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Experiences of acute hospital services among people with mild to moderate learning disabilities
Jean Howieson Acute liaison nurse practitioner based, Kirklands Hospital, Lanarkshire
Jean Howieson describes how her research dissertation study revealed how to improve care outcomes for these patients
There is a wealth of literature on access to health care for the general population, but there is little knowledge about the experiences of people with learning disabilities accessing acute hospital services.
This article is based on the views of seven people with mild to moderate learning disabilities who took part in two focus groups in which they discussed their experiences of acute hospital services.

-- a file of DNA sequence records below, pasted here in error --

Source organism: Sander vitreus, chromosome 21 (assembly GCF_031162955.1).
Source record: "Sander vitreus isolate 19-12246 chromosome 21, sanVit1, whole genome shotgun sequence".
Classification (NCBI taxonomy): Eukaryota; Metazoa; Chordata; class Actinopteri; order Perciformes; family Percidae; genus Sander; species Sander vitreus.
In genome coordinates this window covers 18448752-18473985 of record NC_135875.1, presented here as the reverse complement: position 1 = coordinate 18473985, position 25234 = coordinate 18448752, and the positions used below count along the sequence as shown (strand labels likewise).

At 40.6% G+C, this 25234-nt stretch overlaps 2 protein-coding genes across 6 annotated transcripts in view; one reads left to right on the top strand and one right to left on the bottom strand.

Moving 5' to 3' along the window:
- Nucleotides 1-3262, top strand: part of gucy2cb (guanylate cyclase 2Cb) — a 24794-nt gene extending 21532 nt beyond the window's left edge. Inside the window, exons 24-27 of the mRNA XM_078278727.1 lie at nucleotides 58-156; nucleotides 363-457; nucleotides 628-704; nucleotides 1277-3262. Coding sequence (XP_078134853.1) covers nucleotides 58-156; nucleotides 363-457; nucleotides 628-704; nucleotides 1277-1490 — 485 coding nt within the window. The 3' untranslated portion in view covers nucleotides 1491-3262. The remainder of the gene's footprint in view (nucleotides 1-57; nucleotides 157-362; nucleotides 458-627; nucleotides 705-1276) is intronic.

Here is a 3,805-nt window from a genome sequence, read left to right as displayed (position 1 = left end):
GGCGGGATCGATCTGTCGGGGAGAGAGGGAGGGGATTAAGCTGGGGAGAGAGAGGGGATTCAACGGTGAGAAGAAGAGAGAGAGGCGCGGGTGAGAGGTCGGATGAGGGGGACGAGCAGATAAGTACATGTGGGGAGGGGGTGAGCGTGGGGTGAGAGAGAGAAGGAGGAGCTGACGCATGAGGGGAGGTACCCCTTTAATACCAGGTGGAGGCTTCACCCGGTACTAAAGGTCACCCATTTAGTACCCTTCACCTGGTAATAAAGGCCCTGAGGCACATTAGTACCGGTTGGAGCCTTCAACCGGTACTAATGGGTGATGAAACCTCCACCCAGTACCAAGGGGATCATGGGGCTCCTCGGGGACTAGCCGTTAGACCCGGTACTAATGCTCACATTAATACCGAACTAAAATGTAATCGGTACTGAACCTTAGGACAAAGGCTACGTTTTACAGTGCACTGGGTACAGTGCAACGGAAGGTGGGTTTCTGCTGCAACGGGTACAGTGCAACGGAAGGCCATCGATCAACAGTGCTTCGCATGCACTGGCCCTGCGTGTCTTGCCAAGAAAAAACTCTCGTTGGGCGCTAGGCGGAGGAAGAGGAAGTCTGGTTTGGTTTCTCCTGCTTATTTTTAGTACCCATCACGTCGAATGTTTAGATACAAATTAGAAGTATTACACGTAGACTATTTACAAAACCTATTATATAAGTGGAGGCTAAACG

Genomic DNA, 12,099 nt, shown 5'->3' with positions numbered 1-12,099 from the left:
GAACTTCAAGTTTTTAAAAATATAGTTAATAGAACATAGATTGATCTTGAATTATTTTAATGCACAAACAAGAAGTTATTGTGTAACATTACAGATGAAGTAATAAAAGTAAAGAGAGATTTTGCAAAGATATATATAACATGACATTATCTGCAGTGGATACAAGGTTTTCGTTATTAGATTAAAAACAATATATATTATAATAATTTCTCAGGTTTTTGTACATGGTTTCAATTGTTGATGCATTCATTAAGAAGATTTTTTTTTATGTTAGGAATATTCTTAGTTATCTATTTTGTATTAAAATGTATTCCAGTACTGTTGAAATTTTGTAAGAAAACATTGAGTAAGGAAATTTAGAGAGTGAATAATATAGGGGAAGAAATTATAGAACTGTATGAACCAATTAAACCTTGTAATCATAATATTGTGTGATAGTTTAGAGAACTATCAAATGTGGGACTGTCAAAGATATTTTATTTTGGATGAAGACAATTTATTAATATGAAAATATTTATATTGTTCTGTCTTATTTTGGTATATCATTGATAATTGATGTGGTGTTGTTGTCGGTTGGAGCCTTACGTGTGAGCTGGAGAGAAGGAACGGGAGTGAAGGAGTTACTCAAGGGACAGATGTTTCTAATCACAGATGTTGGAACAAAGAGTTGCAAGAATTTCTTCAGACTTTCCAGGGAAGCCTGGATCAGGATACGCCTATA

Three main themes were identified during the discussions:
Treat me right, with subordinate themes of valuing people, dignity, respect, and therapeutic relationships.
Hidden in plain site, with subordinate themes of accountability, staff attitude and vulnerability.
Health care for all, with subordinate themes of inappropriate communication systems, inaccessible information and the environment.
Although the study was small, the findings resonate with current literature and add to the growing body of knowledge relating to acute hospital services and the needs of people with learning disabilities.
Learning Disability Practice. 18, 9,34-38. doi: 10.7748/ldp.18.9.34.s27Correspondence
This article has been subject to double-blind review and has been checked using antiplagiarism softwareConflict of interest
Received: 11 June 2015
Accepted: 14 September 2015